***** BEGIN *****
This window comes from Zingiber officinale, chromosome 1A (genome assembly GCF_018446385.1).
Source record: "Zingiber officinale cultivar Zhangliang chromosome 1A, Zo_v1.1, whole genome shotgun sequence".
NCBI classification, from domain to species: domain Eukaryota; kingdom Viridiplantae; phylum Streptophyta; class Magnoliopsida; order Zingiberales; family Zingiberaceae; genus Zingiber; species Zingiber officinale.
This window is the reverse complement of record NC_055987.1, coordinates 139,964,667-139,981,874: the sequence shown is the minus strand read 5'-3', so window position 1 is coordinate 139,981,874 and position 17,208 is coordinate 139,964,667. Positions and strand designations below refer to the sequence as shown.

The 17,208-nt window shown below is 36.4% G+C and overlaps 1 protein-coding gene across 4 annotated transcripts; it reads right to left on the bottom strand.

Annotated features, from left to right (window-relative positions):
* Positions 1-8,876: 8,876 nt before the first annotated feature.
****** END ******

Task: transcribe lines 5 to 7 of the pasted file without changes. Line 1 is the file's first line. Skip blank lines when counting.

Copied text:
The 17,208-nt window shown below is 36.4% G+C and overlaps 1 protein-coding gene across 4 annotated transcripts; it reads right to left on the bottom strand.

Annotated features, from left to right (window-relative positions):
* Positions 1-8,876: 8,876 nt before the first annotated feature.